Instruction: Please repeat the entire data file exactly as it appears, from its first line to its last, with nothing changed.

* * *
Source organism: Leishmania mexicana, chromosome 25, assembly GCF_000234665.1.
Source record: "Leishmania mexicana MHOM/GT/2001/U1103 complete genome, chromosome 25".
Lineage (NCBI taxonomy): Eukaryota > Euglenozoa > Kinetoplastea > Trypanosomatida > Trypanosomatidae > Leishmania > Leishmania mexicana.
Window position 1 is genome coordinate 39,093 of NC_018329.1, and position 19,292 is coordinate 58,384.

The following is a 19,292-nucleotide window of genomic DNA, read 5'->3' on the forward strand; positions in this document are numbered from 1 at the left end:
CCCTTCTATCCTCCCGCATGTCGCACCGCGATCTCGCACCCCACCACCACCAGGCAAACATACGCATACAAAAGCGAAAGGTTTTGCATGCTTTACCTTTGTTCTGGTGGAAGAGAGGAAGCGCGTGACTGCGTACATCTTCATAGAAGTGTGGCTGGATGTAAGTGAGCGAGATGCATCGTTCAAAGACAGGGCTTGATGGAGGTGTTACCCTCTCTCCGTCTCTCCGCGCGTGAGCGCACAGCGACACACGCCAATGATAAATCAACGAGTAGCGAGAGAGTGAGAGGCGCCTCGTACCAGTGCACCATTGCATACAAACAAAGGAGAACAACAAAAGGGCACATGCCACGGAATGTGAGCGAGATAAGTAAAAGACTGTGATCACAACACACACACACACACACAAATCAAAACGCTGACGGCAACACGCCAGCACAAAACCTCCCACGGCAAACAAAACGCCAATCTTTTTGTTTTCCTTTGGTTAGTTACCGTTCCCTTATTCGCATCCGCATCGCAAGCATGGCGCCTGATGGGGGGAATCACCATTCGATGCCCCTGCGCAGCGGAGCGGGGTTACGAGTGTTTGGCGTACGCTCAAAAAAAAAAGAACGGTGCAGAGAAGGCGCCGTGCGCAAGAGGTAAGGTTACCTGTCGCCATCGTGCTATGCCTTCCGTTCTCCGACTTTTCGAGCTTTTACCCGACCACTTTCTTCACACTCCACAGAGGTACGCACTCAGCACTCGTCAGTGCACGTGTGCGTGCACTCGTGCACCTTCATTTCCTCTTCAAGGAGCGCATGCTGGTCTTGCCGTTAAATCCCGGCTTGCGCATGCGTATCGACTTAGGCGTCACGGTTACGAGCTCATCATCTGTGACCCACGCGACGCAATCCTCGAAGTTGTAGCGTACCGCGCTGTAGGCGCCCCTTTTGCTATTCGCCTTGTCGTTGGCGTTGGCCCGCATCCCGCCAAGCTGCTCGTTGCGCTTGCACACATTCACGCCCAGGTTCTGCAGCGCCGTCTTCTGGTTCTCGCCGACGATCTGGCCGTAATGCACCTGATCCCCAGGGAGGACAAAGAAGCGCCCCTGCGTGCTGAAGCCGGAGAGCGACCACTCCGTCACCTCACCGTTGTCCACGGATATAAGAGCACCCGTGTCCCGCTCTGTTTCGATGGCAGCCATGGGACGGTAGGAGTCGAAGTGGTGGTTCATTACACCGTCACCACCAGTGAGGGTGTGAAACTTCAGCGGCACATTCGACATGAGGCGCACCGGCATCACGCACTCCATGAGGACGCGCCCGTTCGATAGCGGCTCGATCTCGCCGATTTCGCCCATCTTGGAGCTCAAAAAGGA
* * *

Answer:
Source organism: Leishmania mexicana, chromosome 25, assembly GCF_000234665.1.
Source record: "Leishmania mexicana MHOM/GT/2001/U1103 complete genome, chromosome 25".
Lineage (NCBI taxonomy): Eukaryota > Euglenozoa > Kinetoplastea > Trypanosomatida > Trypanosomatidae > Leishmania > Leishmania mexicana.
Window position 1 is genome coordinate 39,093 of NC_018329.1, and position 19,292 is coordinate 58,384.

The following is a 19,292-nucleotide window of genomic DNA, read 5'->3' on the forward strand; positions in this document are numbered from 1 at the left end:
CCCTTCTATCCTCCCGCATGTCGCACCGCGATCTCGCACCCCACCACCACCAGGCAAACATACGCATACAAAAGCGAAAGGTTTTGCATGCTTTACCTTTGTTCTGGTGGAAGAGAGGAAGCGCGTGACTGCGTACATCTTCATAGAAGTGTGGCTGGATGTAAGTGAGCGAGATGCATCGTTCAAAGACAGGGCTTGATGGAGGTGTTACCCTCTCTCCGTCTCTCCGCGCGTGAGCGCACAGCGACACACGCCAATGATAAATCAACGAGTAGCGAGAGAGTGAGAGGCGCCTCGTACCAGTGCACCATTGCATACAAACAAAGGAGAACAACAAAAGGGCACATGCCACGGAATGTGAGCGAGATAAGTAAAAGACTGTGATCACAACACACACACACACACACAAATCAAAACGCTGACGGCAACACGCCAGCACAAAACCTCCCACGGCAAACAAAACGCCAATCTTTTTGTTTTCCTTTGGTTAGTTACCGTTCCCTTATTCGCATCCGCATCGCAAGCATGGCGCCTGATGGGGGGAATCACCATTCGATGCCCCTGCGCAGCGGAGCGGGGTTACGAGTGTTTGGCGTACGCTCAAAAAAAAAAGAACGGTGCAGAGAAGGCGCCGTGCGCAAGAGGTAAGGTTACCTGTCGCCATCGTGCTATGCCTTCCGTTCTCCGACTTTTCGAGCTTTTACCCGACCACTTTCTTCACACTCCACAGAGGTACGCACTCAGCACTCGTCAGTGCACGTGTGCGTGCACTCGTGCACCTTCATTTCCTCTTCAAGGAGCGCATGCTGGTCTTGCCGTTAAATCCCGGCTTGCGCATGCGTATCGACTTAGGCGTCACGGTTACGAGCTCATCATCTGTGACCCACGCGACGCAATCCTCGAAGTTGTAGCGTACCGCGCTGTAGGCGCCCCTTTTGCTATTCGCCTTGTCGTTGGCGTTGGCCCGCATCCCGCCAAGCTGCTCGTTGCGCTTGCACACATTCACGCCCAGGTTCTGCAGCGCCGTCTTCTGGTTCTCGCCGACGATCTGGCCGTAATGCACCTGATCCCCAGGGAGGACAAAGAAGCGCCCCTGCGTGCTGAAGCCGGAGAGCGACCACTCCGTCACCTCACCGTTGTCCACGGATATAAGAGCACCCGTGTCCCGCTCTGTTTCGATGGCAGCCATGGGACGGTAGGAGTCGAAGTGGTGGTTCATTACACCGTCACCACCAGTGAGGGTGTGAAACTTCAGCGGCACATTCGACATGAGGCGCACCGGCATCACGCACTCCATGAGGACGCGCCCGTTCGATAGCGGCTCGATCTCGCCGATTTCGCCCATCTTGGAGCTCAAAAAGGA